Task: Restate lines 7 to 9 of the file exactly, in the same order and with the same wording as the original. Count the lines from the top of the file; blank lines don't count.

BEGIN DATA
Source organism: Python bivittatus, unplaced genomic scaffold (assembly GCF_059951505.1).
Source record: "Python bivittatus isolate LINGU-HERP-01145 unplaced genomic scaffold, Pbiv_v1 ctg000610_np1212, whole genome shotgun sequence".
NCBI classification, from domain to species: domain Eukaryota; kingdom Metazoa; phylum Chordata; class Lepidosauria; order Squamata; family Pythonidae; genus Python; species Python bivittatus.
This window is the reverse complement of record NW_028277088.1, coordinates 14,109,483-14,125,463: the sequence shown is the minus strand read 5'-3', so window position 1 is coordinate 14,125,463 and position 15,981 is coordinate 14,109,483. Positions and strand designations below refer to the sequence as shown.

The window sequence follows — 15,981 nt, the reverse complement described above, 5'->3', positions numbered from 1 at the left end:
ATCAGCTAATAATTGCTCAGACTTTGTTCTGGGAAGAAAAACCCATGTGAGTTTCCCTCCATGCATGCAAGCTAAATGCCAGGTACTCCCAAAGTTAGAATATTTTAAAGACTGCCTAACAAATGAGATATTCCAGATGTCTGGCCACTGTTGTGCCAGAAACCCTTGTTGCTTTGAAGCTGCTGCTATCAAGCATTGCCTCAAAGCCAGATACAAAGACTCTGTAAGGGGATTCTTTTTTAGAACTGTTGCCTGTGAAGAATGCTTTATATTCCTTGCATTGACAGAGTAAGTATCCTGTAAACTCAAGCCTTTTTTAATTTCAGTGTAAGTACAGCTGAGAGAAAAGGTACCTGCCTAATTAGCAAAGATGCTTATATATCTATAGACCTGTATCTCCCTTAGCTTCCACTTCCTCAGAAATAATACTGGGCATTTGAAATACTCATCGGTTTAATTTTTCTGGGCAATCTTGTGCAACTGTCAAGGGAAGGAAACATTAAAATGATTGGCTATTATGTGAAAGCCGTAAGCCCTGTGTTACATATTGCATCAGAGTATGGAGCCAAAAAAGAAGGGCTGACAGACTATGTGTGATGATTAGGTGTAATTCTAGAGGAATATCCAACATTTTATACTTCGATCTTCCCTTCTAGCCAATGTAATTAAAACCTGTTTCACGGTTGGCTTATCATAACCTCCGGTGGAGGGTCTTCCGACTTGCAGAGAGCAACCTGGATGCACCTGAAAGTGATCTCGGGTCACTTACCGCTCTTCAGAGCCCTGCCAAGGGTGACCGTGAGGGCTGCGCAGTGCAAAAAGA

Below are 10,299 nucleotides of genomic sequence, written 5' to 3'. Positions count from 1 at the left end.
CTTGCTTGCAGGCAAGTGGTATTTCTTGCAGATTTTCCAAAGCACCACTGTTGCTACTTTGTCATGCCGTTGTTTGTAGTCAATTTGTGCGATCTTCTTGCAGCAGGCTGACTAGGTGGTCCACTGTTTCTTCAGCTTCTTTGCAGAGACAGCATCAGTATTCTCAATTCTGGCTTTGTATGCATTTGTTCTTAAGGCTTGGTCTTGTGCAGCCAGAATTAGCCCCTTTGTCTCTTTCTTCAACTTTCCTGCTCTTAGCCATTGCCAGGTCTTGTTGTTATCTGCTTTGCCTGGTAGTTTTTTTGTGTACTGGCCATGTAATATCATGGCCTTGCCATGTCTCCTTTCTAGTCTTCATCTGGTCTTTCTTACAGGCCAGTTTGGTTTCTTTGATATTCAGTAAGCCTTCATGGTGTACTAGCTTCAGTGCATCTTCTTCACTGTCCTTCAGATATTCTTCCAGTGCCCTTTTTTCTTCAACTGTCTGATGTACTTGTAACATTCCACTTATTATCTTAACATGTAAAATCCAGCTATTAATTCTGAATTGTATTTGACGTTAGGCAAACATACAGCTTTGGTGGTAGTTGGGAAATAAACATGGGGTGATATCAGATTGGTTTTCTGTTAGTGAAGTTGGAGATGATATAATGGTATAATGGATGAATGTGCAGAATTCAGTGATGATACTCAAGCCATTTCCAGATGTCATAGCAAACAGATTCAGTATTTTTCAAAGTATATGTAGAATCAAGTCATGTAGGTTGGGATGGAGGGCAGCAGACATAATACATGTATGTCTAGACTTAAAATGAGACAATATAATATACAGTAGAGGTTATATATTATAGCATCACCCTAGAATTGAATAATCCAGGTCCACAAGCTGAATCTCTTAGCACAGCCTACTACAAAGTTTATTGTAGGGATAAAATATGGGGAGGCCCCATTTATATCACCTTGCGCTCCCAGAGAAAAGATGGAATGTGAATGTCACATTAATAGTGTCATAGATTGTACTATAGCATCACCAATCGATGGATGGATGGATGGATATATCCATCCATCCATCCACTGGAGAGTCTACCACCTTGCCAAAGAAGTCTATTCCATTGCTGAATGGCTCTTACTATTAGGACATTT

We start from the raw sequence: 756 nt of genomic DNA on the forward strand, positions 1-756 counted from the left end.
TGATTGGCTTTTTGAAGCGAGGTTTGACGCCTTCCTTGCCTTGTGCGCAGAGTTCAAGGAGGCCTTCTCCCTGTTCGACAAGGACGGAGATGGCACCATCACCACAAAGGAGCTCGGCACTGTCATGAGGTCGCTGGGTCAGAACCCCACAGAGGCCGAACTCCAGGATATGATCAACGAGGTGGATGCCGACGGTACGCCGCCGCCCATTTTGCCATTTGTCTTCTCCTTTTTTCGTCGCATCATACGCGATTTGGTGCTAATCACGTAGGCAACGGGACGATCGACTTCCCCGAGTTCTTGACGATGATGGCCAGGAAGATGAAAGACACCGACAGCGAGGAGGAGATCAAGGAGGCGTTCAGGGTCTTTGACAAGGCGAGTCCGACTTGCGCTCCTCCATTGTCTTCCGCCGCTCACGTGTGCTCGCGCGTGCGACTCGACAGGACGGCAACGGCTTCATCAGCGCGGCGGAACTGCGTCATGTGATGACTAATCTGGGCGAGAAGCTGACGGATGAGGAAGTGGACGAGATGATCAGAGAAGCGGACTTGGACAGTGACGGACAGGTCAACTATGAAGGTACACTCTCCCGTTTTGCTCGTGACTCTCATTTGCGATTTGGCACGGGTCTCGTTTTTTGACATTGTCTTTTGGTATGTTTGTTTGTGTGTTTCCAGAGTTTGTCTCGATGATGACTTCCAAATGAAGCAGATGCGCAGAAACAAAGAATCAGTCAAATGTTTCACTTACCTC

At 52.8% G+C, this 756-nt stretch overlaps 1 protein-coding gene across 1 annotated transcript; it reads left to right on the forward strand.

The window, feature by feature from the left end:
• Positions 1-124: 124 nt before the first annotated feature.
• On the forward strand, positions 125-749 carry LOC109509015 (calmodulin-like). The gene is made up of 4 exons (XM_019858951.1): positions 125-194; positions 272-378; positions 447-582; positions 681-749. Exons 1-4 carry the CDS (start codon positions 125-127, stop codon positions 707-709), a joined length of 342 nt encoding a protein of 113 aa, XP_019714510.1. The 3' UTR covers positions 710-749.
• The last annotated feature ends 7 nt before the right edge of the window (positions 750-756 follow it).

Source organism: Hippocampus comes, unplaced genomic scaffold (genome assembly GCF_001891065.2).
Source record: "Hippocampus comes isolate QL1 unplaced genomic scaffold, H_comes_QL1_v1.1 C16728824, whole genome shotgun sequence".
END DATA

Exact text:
Below are 10,299 nucleotides of genomic sequence, written 5' to 3'. Positions count from 1 at the left end.
CTTGCTTGCAGGCAAGTGGTATTTCTTGCAGATTTTCCAAAGCACCACTGTTGCTACTTTGTCATGCCGTTGTTTGTAGTCAATTTGTGCGATCTTCTTGCAGCAGGCTGACTAGGTGGTCCACTGTTTCTTCAGCTTCTTTGCAGAGACAGCATCAGTATTCTCAATTCTGGCTTTGTATGCATTTGTTCTTAAGGCTTGGTCTTGTGCAGCCAGAATTAGCCCCTTTGTCTCTTTCTTCAACTTTCCTGCTCTTAGCCATTGCCAGGTCTTGTTGTTATCTGCTTTGCCTGGTAGTTTTTTTGTGTACTGGCCATGTAATATCATGGCCTTGCCATGTCTCCTTTCTAGTCTTCATCTGGTCTTTCTTACAGGCCAGTTTGGTTTCTTTGATATTCAGTAAGCCTTCATGGTGTACTAGCTTCAGTGCATCTTCTTCACTGTCCTTCAGATATTCTTCCAGTGCCCTTTTTTCTTCAACTGTCTGATGTACTTGTAACATTCCACTTATTATCTTAACATGTAAAATCCAGCTATTAATTCTGAATTGTATTTGACGTTAGGCAAACATACAGCTTTGGTGGTAGTTGGGAAATAAACATGGGGTGATATCAGATTGGTTTTCTGTTAGTGAAGTTGGAGATGATATAATGGTATAATGGATGAATGTGCAGAATTCAGTGATGATACTCAAGCCATTTCCAGATGTCATAGCAAACAGATTCAGTATTTTTCAAAGTATATGTAGAATCAAGTCATGTAGGTTGGGATGGAGGGCAGCAGACATAATACATGTATGTCTAGACTTAAAATGAGACAATATAATATACAGTAGAGGTTATATATTATAGCATCACCCTAGAATTGAATAATCCAGGTCCACAAGCTGAATCTCTTAGCACAGCCTACTACAAAGTTTATTGTAGGGATAAAATATGGGGAGGCCCCATTTATATCACCTTGCGCTCCCAGAGAAAAGATGGAATGTGAATGTCACATTAATAGTGTCATAGATTGTACTATAGCATCACCAATCGATGGATGGATGGATGGATATATCCATCCATCCATCCACTGGAGAGTCTACCACCTTGCCAAAGAAGTCTATTCCATTGCTGAATGGCTCTTACTATTAGGACATTT

We start from the raw sequence: 756 nt of genomic DNA on the forward strand, positions 1-756 counted from the left end.